I spent this weekend in my hometown of Bainbridge, NY, visiting my parents and one of my older sisters. For the past two years, Mom has been asking me to clean out the closet shelves in the bedroom that used to be mine and is once again theirs. I have avoided this task for a variety of reasons but decided it was past time to tackle the clutter of memorabilia and ephemera.
After spending a fun afternoon with Mom, laughing and looking though old photo albums and scrapbooks, I have the following observations:
1. Mom saved EVERYTHING! Concert programs, report cards, notes from teachers, my kindergarten play program, newspaper clippings about me, music competition reports – I haven’t even made it through one entire shelf and I can’t believe how much there is. I am the youngest of six daughters. Did she do this for the others too?! If so – how on earth did she find the time?
2. I was a social butterfly who needed constant reminders to stop talking and focus on school work. Report card after report card, the comments are the same, along the lines of, “Denise does well when she pays attention and doesn’t socialize during class.” At 40, I still prefer to socialize. Some things never change.
3. How fortunate I was as a child to have teachers and adults who recognized my abilities and never let me use my disability as an excuse. In all of the notes and reports to my parents about my scholastic performance, never once did I see something along the lines of “Denise does well for a girl who has a disability.” I grew up believing in myself because others believed in me, and so many of them took the time to tell me with notes that, of course, Mom saved. We should send more letters and notes to the ones we care about.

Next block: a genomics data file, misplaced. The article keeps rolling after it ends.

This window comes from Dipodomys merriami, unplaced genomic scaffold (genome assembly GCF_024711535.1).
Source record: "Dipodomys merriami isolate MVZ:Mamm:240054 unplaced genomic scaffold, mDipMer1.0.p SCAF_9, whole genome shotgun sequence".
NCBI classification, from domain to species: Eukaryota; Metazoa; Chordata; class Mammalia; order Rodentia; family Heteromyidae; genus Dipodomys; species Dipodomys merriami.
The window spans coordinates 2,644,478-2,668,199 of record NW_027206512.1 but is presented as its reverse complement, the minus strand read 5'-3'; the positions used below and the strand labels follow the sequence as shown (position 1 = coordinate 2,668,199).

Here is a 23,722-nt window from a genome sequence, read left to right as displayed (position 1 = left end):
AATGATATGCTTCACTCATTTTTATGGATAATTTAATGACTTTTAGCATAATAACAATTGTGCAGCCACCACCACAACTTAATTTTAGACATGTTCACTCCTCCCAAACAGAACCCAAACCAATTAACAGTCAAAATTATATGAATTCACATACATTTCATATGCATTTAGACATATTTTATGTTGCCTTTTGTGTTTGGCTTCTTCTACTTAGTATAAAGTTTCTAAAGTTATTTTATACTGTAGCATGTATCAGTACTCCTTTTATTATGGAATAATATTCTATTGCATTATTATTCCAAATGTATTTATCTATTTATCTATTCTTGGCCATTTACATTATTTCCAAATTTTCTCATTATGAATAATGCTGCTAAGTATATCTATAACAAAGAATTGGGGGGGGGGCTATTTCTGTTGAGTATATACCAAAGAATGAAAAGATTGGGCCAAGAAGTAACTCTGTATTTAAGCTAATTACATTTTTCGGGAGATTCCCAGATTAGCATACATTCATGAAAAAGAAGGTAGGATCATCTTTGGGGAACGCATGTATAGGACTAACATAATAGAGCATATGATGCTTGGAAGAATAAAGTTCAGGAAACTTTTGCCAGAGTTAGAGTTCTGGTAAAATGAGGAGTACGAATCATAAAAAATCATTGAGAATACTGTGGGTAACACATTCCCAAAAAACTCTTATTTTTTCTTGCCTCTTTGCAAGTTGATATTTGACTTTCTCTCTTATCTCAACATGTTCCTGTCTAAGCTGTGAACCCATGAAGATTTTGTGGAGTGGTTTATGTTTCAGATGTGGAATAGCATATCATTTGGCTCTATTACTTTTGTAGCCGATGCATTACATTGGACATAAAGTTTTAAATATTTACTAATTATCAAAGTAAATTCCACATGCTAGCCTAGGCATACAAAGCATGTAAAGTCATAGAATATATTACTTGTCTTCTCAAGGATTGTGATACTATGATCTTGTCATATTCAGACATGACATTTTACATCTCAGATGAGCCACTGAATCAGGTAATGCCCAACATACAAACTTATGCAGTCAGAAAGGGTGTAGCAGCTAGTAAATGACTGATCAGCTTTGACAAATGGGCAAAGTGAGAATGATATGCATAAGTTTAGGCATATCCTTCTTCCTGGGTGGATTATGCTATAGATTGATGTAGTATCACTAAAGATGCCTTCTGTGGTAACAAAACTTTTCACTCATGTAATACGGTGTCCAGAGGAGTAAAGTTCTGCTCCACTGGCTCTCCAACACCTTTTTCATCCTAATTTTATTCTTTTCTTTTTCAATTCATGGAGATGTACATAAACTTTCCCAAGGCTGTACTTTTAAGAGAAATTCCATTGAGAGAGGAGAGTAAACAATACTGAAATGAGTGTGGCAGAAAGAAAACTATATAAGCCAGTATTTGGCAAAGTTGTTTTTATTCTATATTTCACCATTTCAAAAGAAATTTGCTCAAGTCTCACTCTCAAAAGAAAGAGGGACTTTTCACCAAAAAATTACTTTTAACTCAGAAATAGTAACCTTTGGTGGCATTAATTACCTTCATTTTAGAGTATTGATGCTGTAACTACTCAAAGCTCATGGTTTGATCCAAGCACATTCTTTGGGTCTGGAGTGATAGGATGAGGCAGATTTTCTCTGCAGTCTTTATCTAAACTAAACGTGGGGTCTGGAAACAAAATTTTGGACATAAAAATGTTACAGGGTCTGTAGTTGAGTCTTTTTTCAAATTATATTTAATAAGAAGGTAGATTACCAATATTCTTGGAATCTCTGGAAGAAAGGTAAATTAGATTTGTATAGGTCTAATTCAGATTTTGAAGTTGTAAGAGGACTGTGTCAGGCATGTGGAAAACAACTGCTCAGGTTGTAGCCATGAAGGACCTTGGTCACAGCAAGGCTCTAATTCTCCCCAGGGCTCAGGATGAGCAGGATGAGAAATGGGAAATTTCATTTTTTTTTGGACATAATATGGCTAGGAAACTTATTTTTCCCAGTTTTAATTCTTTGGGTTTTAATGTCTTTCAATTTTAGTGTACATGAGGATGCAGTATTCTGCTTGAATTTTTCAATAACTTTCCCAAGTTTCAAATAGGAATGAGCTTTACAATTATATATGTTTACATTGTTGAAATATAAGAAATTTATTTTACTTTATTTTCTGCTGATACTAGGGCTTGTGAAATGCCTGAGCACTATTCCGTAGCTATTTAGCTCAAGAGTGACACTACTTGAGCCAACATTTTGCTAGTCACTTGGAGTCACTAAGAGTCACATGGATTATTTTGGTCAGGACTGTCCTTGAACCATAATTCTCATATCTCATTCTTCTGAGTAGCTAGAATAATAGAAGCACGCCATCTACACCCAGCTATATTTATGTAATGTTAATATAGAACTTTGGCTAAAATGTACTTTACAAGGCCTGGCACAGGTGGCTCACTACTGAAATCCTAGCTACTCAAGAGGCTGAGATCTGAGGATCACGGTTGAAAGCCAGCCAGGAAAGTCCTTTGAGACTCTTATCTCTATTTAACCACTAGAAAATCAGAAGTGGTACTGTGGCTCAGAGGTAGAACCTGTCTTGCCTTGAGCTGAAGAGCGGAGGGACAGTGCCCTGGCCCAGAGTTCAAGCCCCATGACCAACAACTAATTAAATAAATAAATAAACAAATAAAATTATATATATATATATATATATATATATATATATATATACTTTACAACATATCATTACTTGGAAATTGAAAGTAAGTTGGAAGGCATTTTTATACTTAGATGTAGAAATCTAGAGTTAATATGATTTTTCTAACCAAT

4. I should have paid attention to those music judges at all of those solo competitions who saw talent in my young musician self! I started taking violin lessons in kindergarten and once I hit third grade, I participated in New York State School Music Association (NYSSMA) reviews. Each and every NYSSMA violin report says the same thing. “Nice tone. Keep your left elbow under your violin. Keep your pinky and thumb in position on the bow.” I’m not kidding – every year. Oh, the judges said many other kind suggestions for improvements and gave compliments on what I did well. I know why I held my bow the way I did. My disability prevented me from holding it “properly.” Thank goodness Mrs. Niles didn’t hound me about this or I never would have kept up with lessons all through senior year!
5. I feel sorry for those who did not have the experience of growing up in a small town, going to a small school, progressing with the same 64 kids from kindergarten through graduation. These forever friends know all about me, and they still like me as much as I still like them. Time passes, but we get together and we instantly pick back up right where we stopped.
There are more boxes and albums to go through. I promised Mom I would come back for another round of clean up. I can’t wait to see what we find.